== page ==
“and the sun had appeared to be fighting with the moon…”
Today, we are inundated with instant news. Through our phones or online, world events seem to spread to us in only a matter of a few seconds. We can anticipate and prepare for events like the upcoming solar eclipse through news from astronomers, who have calculated when eclipses will occur for roughly the next millennia-a convenience for those wishing to view the event safely without damaging their vision. In ancient times, solar eclipses weren’t so easily predicted. First-hand accounts depicted on clay tablets and stories of celestial gods battling for dominion over the sky are some of the first sources of solar eclipses, which likely did not pass to ancient people though their Twitter feed. These accounts, however, serve as some of the earliest explorations into the study of how our eyes are affected by the sun’s powerful light.
Can a solar eclipse really damage my vision?
Solar retinopathy is a diagnosis applied to those individuals who experience central vision loss during or after prolonged high intensity exposure to light energy, most commonly sustained during solar eclipse events. Researchers believe that this occurs due to solar radiation damage to rod cells of the parafovea retinal tissue. A plethora of case studies have been conducted on individuals to measure the effects of exposure to the sun, both during solar eclipse, and while viewing a fully-exposed sun. Although risk associated with solar retinopathy is quite low (only 1 in 100,000 solar eclipse viewers) there is no clinical treatment for those who have suffered a solar injury, making the prognosis for recovery unpredictable. In a 1976 solar eclipse in Turkey, 58 patients (86 eyes) were observed with solar retinopathy symptoms and their prognosis tracked for 18 months. Only about half of patients who experienced visual acuity damage during the eclipse event regained their pre-eclipse vision; most recovery occurring during the first two months of the 18-month case study. In other accounts, like in the case of the 1991 eclipse in Mexico, 21 patients with diagnosed solar retinopathy were fully recovered after only four months.
The risk associated with solar eclipses may lie in the reaction of the eye to the sun’s disappearance behind the moon. In normal outdoor conditions, when the sun is at its zenith, our eyes react by constricting the pupils to allow less light intensity to enter the eyes. Inversely, in eclipse conditions, the low level of illumination allows the pupil to open up, allowing more light to enter through the iris and onto the retina. Prolonged solar radiation, which can occur when one stares at the sun as it enters total eclipse, causes rod cells located in the retina to generate free radicals that damage the eye, and ultimately affect visual acuity.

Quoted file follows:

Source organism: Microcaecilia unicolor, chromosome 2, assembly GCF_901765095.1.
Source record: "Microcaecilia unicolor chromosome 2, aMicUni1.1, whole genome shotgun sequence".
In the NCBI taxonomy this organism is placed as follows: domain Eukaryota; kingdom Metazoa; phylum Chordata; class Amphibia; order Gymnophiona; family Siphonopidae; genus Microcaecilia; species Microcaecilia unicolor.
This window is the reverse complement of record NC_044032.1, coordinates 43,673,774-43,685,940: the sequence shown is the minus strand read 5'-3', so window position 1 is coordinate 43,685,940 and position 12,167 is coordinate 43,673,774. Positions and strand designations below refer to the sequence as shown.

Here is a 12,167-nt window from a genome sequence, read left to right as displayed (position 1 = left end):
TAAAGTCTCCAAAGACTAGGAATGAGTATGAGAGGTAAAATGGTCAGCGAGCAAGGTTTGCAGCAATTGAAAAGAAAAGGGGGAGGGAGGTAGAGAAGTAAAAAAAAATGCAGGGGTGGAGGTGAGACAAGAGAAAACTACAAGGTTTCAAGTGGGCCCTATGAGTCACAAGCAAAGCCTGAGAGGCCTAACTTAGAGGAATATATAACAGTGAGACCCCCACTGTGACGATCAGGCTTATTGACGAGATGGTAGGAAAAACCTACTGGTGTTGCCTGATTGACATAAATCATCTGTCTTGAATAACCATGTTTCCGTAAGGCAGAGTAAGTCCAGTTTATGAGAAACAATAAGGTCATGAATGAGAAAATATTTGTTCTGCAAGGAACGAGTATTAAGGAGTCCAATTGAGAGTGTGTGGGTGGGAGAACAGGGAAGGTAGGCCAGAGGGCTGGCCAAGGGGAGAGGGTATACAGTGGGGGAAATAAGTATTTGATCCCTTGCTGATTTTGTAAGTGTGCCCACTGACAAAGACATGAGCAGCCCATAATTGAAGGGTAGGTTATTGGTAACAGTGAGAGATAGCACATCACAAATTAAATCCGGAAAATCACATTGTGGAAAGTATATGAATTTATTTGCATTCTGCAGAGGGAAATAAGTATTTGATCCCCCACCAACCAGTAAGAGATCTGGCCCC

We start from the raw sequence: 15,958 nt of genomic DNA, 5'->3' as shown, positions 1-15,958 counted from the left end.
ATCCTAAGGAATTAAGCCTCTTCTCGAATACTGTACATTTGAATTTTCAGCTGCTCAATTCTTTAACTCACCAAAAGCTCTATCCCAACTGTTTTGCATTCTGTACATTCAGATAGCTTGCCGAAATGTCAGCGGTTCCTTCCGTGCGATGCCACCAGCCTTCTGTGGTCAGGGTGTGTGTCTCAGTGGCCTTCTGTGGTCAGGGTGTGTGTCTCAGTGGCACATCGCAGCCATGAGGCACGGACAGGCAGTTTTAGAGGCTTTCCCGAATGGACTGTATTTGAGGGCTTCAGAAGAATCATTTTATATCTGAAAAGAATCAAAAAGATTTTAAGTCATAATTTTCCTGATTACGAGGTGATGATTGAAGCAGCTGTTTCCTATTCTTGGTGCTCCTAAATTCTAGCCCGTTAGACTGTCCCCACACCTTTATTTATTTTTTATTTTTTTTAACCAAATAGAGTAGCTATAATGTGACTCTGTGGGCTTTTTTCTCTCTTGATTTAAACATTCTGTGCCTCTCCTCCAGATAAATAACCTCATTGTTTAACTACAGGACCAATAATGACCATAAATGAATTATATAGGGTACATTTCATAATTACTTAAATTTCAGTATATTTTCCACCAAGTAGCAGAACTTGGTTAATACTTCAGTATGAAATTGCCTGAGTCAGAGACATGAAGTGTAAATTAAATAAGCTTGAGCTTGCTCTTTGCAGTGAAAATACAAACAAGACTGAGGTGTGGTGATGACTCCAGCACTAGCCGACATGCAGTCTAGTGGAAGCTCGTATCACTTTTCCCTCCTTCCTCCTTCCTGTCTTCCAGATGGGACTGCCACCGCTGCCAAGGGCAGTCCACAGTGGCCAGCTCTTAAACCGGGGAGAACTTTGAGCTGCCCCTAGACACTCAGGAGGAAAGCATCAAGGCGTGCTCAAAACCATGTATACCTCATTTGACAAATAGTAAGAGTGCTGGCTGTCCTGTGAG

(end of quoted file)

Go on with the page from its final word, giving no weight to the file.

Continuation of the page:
Certain ocular factors can cause individuals to be more at risk for solar retinopathy:
- Younger individuals (0-20 years of age)
- Clear interocular lens
- Dilation drugs, or stimulants
So, to answer the question that has had moms everywhere warning us to not stare at the sun; yes. Yes, the sun’s light energy can damage your eyes during a solar eclipse. But, that doesn’t mean you can’t take measures to protect your eyesight while still catching the event.
The Do’s and the Don’ts
Unlike your average sunny day on the lake, a solar eclipse requires more than your favorite pair of sunglasses for safe viewing.
- Wear eclipse glasses: These glasses are made of materials that block out 99.9% of the sun’s harmful light
- Use telescope solar filters: When fitted properly over the objective/front end of a telescope, they offer a fantastic and safe view of the solar eclipse
- Find Welder’s Glass #14: Not every welder’s glass will work, but Number 14 gives optimum protection for which to view the eclipse
- Make a pinhole viewing box: Simple instructions can create a safe and effective method of watching the eclipse.
- Wear sunglasses: Sunglasses will NOT offer enough protection to block the sun’s light energy for the extended amount of time that the eclipse will be viewed.
- Use mylar balloons: It might seem like a great idea at the time, but balloons are useless for blocking any amount of light energy
- Use smoked glass: the only glass which will work effectively is Welder’s #14.
- Use binoculars, unfiltered telescopes, or magnifying glasses
- Use coffee or tea bag filters: just don’t do it.
In 20 B.C.E. China, Liu Hsiang describes that, “when the Sun is eclipsed, it is because the Moon hides him as she moves on her way.” As you move about your day on August 21st, take the precautions to “hide” your eyes with safe solar viewing tools, so that you can be part of the next thousand years of eclipse storytelling.
 Livius, Titus. The History of Rome, XXII, 1, 4:8.
 T. de Jong and W. H. van Soldt. “The earliest known solar eclipse record redated,” Nature Vol. 338: 1989.
 Livius, Titus.
 Splinter, Robert and Hooper, Brett. “An Introduction to Biomedical Optics,” Taylor & Francis Group: 2007. Pp. 4-6.
 Hope-Ross, M.W., et al. “Ultrastructural Findings in Solar Retinopathy,” https://www.nature.com/eye/journal/v7/n1/pdf/eye19937a.pdf
 Atmaca, L.S., et al. “Early and Late Visual Prognosis in Solar Retinopathy,” Arch Clin Exp Ophthalmol Vol. 233: 1995.
 Atmaca, L.S.
 Juan-López, M. and Peña-Corona, M.P. “Estrategia para prevenir daños a la salud ocasionados por la observación del eclipse solar en México,” Salud Pública de México Vol. 35:1993. Pp 494-499
 Young, Andrew T.
 Hope-Ross, M.W. et al
 “Solar Retinopathy”
 Two separate case studies were conducted (See: Istock, “Solar retinopathy: A review of the literature and case report” Journal of the American Optometric Association 56:1985. Pp. 374-382 and Rothkoff, et al. “Solar retinopathy: Visual prognosis in 20 cases,” Israel J. Med. Sci. 14:1978. Pp. 238-243) which resulted in an average diagnosis age of 20 years of age or younger.
 Cit. in Khai-Yuan Chan Ching, Ch. 9, Pp. 3a.